Review of We Were Promised Jetpacks album 'These Four Walls released through Fat Cat Records.
In recent years, heading north of the border has been something of a treasure hunt as far as discovering new music is concerned. The gritty elegiac lullabies of Glasvegas, We Are The Physics and dananananaykroyd's shouty punk pop, Camera Obscura and Butcher Boy taking incendiary folk back to its twee roots and Copy Haho's discordant new wave art rock. Of course, the biggest seas of discovery have come via Fat Cat Records - ironically based at the other end of the UK in Brighton - and their seemingly endless roster of astonishingly great Scottish acts. Having literally blown us away in recent years with the sombre noise-laden anecdotes of The Twilight Sad and Frightened Rabbit's more starkly enamoured relationship advice, their latest signings We Were Promised Jetpacks could just be the point where the label's admittedly non-conformist ideals take a huge step into commercial territories.
Originally hailing from Edinburgh, the We Were Promised Jetpacks story actually dates back as far as 2003 and a high school battle of the bands competition. Since then, they've been busy crafting away an exquisite collection of songs, inadvertently making 'These Four Walls' one of the most eagerly awaited debut albums for some time. Indeed, even when an early demo of the band's first single 'Quiet Little Voices' popped up on a Fat Cat compilation CD a year ago amidst a glut of more illustrious company, it stood out like a sore thumb so much so that major radio stations and their programmers were falling over themselves to get them on their shows, not to mention numerous labels beating a path to their door. Of course the latter were too late; Fat Cat had got there first and rather than push them to get the album out before the buzz subsided, they've instead allowed them the space and time to create 'These Four Walls' at their own pace, not to mention enlisting the talents of producer extraordinaire Peter Katis, already renowned for his work on The National's 'Alligator' and 'Boxer' LPs, not to mention the first two Interpol long players also, to help construct a potent mix of the band's live dynamics with his own studio reared mastery.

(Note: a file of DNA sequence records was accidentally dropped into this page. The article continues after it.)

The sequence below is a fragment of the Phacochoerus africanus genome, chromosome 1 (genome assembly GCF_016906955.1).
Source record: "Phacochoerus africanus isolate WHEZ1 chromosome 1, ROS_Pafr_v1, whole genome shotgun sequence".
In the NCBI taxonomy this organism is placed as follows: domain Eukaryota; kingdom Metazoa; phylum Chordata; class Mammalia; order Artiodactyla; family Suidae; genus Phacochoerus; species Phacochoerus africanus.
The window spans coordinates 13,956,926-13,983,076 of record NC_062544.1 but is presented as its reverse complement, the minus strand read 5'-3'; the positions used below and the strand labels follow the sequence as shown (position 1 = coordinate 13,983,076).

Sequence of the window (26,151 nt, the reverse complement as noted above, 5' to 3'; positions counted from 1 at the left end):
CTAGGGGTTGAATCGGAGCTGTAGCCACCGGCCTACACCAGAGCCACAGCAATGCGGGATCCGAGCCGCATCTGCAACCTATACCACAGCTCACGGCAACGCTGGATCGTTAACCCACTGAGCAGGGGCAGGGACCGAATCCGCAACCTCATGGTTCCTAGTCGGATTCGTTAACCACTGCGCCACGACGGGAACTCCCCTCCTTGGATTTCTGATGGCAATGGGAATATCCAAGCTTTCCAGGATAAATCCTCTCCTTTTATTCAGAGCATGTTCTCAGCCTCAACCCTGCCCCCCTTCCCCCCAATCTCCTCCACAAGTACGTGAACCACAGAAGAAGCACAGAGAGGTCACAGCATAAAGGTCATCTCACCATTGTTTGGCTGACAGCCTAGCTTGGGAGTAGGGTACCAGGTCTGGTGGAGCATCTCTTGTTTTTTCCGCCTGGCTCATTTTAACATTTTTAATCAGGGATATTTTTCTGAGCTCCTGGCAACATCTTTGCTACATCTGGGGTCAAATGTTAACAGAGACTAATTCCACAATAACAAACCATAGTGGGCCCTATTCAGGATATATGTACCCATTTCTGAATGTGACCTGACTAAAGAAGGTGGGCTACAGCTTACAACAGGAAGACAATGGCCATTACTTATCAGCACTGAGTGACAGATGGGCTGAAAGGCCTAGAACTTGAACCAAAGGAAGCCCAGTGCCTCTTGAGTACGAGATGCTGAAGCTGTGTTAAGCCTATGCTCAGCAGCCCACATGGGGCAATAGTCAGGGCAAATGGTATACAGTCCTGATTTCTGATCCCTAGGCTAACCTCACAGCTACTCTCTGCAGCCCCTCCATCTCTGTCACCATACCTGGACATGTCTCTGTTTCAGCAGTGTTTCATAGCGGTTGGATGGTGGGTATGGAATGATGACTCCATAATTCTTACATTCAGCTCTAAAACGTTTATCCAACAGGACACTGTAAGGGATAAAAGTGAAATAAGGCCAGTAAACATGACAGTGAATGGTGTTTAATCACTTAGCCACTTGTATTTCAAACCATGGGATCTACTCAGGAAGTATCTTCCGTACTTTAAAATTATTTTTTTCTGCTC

Indeed there's a measured degree of intensity throughout 'These Four Walls' that proves captivating not only in recognising We Were Promised Jetpacks as a menacing entity in their own right but also adds to their unique, instantly recognisable sound. Part of that is undoubtedly down to the stoic vocal of Adam Thompson, his sporadic piercing screams punctuating 'These Four Walls' and its eleven separate components at irregular intervals. There's also the lolloping bass intros that introduce many of the key elements of the record, the opening 'Its Thunder And Its Lightning' for example, which almost takes on the mantle of a military procession, cascading drums arriving just in time for Thompson's opening lyrical salvo.
And so the dramatic intensity continues, 'Ships With Holes Will Sink' and 'Conductor' fusing gravitating post-punk with dark-edged neo-romanticism that owes as much to the unhinged trajectories of say, Bloc Party or The Futureheads, as it does the more common ground, logistical comparisons WWPJ have found themselves linked with. 'Short Bursts' meanwhile is anything but that, instead it's a powerful anthemic little number that takes the Biffy Clyro route only adding tune and quirky interludes aplenty, while the eight-minute penultimate epic 'Keeping Warm' is nothing short of phenomenal, both in its execution and grandeur.
By closing 'These Four Walls' on the acoustic-tinged 'An Almighty Thud', We Were Promised Jetpacks have provided the ending anyone listening to the previous ten pieces would have least expected, thus creating an air of mystery around the band and possibly their future intentions. What is cut and dried though is that 'These Four Walls' is every bit as good as we'd hoped and expected it to be, and We Were Promised Jetpacks, as with all of those previously mentioned, have struck another chord for Scotland's highly impressive roster when it comes to producing talented new musicians and artists.